Santa Monica-based Foundation for Taxpayer & Consumer Rights said Duque invested in 5 cable and satellite companies with varying degrees of affiliation to PUC-regulated utilities, and in an energy trust that sells natural gas to Duke Energy, one of larger Cal. electric suppliers.
Group said latter investment was particularly worrisome because PUC has authority over energy prices.
Duque sold his holdings in all cited companies last fall except for in DSL network equipment maker Paradyne and telecom network software developer Vertel, which Duque still held at year- end. Foundation said conflict existed because both companies sold goods to PUC– regulated carriers.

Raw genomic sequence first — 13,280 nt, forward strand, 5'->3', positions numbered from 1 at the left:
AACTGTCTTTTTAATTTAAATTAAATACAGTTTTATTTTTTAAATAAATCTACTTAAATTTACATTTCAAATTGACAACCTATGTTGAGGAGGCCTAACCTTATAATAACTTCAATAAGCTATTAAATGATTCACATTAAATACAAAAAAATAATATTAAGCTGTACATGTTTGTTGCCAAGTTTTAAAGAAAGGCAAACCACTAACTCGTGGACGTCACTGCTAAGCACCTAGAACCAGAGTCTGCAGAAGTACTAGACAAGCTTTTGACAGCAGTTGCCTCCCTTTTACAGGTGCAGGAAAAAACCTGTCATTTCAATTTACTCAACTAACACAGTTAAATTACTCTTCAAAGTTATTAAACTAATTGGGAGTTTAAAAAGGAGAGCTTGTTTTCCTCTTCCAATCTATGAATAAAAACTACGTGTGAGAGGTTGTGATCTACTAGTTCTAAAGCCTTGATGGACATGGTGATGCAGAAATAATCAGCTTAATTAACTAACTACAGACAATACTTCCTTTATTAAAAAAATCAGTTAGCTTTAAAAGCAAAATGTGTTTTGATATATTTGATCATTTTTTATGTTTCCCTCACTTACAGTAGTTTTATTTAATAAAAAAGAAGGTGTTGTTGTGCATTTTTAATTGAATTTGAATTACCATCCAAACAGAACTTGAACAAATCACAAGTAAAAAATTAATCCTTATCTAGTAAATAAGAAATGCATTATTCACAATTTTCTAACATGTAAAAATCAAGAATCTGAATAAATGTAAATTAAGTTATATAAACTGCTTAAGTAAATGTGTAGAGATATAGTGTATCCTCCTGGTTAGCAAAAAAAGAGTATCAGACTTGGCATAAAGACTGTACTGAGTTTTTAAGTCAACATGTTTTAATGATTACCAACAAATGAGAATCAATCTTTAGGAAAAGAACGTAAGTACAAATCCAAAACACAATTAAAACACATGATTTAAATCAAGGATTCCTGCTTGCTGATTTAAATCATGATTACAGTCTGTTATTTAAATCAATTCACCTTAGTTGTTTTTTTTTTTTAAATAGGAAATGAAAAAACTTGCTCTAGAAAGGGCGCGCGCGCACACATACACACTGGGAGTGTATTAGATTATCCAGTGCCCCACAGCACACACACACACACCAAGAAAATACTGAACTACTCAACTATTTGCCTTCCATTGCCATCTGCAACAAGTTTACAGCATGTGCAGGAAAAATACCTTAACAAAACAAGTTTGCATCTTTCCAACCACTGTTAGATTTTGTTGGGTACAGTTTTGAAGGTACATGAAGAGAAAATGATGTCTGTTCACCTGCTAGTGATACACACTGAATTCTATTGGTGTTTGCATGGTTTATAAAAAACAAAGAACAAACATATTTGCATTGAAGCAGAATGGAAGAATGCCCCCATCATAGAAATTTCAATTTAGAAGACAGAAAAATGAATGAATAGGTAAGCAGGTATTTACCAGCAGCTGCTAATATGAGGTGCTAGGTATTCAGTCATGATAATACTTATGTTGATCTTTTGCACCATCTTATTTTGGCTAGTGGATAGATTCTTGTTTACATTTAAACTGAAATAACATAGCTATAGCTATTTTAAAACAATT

Duque’s attorney Joseph Remcho said Nextel wireless investment was “oversight” but dismissed latest complaints about other investments as unfounded and “silly.”
Foundation said PUC should reverse its decision to pay Duque’s legal fees to fight ouster lawsuit.
Another watchdog group, Utility Consumers Action Network, said flap over Duque’s investments showed Cal. conflict law needed to be changed to bar commissioners in future from any investment in industry they regulated, even if specific company wasn’t subject to PUC regulation, because nearly all players in telecom had actual or potential affiliation ties to each other.